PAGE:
Black Panther certainly got plenty of screen-time, serving as a reoccurring character throughout the narrative. It was actually refreshing to see a major character have an introduction through being a side-character in another film. We got to know enough about the character to be totally invested in him, especially in how his introduction was affected by the legislation act, and want to see more in his upcoming solo film. Then there was Spider-Man who got his introduction through Iron Man recruiting him to join his team. It was brilliant to see him actually joining in in the fight against Captain America, instead of being there at the beginning as a cameo like the trailers suggested. We got to see the web-slinger in all his glory and witness whether this latest incarnation, portrayed by Tom Holland, was any good. He actually felt right at home and it was funny to see him feel sort of out of place because he is slightly different within his abilities and his innocent attitude.
Much has to be praised when talking about the infamous airport fight scene, which surprisingly, doesn’t happen at the end of the film like you would expect. It still lasts long enough to be satisfying and with all the characters onscreen fighting one another with their unique fighting styles it was a fanboys dream come true. We see Spider-Man goofing around, and being extremely badass; we have Hawkeye and Black Widow joking around about their friendship in the midst of battle; we have Ant-man reversing his shrinking ability and overall a fantastically choreographed scene that was worth every second.
I suppose my only gripe with the film was the lack of consequence. Despite the film titled “Civil War” we don’t actually have a massive amount of fighting, which is totally fine because when it does happen it is worth the wait. However, concerning the legislation side of the narrative I do feel like there wasn’t enough concentration on the affect of the new system. In the graphic novel the act caused a huge rift and a massive amount of tension due to the superheroes being stricken of their ability to save people. Here we more just concentrate on Captain America trying to act outside of the law to rescue Bucky rather than combatting the government. Which means the fight scenes in question lack a “Civil War” feel because it is simply a group of rebels fighting against the authority over a crime rather than a battle to determine who is right.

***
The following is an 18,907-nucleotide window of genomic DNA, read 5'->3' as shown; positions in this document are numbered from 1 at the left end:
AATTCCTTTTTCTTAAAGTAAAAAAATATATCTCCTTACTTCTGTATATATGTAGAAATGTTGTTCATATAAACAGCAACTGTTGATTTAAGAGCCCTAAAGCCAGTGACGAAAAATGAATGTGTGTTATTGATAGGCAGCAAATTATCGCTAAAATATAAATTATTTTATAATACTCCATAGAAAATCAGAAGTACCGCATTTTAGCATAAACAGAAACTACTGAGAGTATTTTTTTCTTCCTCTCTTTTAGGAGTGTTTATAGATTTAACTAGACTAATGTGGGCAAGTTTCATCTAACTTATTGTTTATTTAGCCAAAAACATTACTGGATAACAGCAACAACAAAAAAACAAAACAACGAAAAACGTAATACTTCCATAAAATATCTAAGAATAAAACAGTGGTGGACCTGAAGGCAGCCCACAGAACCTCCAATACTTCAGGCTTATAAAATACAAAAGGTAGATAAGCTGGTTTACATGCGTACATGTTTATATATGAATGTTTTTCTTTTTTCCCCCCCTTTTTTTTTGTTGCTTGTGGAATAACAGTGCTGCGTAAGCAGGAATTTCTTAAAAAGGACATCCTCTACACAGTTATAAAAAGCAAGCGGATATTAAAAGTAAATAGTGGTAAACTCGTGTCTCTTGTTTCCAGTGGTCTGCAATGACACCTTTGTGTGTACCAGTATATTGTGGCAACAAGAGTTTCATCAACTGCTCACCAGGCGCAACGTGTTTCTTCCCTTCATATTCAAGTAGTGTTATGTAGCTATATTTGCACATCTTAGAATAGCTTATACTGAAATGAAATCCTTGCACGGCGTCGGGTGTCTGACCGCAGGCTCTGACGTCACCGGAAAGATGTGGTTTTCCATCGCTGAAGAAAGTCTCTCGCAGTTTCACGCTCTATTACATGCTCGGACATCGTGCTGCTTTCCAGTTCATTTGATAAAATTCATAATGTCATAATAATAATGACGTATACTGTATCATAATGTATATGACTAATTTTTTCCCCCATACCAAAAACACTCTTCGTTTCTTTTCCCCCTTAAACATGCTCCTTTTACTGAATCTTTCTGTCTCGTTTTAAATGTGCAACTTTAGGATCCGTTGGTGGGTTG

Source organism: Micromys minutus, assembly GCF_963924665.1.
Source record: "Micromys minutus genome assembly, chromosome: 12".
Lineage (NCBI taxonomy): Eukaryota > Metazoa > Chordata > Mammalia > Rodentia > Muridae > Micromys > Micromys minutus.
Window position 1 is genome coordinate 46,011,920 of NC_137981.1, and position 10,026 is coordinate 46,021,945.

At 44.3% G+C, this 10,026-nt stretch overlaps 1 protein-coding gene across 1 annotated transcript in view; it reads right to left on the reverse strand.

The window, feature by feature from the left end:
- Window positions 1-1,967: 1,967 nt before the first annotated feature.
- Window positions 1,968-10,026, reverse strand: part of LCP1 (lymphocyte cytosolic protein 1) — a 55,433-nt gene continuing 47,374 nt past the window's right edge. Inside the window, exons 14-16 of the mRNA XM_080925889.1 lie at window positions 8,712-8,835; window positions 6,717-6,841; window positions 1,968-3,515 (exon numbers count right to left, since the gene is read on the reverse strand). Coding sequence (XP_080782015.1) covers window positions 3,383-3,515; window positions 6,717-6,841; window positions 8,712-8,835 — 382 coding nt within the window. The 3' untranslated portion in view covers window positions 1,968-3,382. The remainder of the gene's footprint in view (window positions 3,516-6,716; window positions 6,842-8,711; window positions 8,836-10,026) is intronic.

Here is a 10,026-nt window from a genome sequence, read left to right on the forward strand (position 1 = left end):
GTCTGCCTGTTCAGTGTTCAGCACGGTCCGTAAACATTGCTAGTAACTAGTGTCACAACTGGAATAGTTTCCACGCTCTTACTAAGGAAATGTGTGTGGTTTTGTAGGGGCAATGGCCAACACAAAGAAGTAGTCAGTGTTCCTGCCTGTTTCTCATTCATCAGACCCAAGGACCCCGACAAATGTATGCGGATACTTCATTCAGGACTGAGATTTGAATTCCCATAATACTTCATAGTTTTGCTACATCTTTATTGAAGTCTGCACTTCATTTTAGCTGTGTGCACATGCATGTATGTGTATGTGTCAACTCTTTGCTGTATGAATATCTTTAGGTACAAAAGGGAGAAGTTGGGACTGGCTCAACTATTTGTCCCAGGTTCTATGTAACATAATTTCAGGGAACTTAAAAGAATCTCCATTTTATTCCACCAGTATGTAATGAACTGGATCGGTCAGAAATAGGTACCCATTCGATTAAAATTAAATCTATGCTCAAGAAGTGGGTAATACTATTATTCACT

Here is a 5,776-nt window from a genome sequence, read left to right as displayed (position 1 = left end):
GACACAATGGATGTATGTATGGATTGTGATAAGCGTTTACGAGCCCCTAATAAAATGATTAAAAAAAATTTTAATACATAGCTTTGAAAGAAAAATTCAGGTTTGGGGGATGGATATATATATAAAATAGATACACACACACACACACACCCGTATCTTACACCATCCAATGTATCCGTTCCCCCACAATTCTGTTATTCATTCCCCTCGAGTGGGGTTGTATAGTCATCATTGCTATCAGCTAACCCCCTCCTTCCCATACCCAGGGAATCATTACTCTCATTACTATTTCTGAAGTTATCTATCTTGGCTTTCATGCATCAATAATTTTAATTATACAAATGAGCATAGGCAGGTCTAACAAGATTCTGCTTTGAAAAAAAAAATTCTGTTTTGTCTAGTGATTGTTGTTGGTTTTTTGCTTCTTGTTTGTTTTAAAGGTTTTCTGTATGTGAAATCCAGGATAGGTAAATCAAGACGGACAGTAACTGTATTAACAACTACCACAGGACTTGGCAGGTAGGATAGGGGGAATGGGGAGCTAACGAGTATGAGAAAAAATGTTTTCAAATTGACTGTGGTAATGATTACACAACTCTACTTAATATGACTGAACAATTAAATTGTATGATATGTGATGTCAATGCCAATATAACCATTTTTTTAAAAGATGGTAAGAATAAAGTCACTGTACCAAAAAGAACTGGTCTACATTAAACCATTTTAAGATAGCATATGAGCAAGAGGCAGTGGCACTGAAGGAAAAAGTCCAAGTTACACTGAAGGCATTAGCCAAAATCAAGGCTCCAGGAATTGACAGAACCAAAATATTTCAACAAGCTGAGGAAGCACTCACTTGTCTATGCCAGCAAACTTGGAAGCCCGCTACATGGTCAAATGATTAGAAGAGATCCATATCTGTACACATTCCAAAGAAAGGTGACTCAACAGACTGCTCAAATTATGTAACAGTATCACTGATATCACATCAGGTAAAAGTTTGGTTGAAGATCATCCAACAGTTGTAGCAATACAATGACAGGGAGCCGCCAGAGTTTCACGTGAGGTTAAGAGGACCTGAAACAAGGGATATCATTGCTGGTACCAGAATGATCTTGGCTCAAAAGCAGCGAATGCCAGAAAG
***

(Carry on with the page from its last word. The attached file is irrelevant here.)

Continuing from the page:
I also feel that the presence of villain Helmut Zemo wasn’t needed. It was similar to the problem within Dawn of Justice where Lex Luthor’s involvement within Batman and Superman’s confrontation wasn’t needed because enough reasons were already in play. Same goes here. The whole rift in the Avengers starts when Captain America decides not to sign the legislation which is then furthered by the presence of Bucky, with him essentially serving as the beacon of all the tension.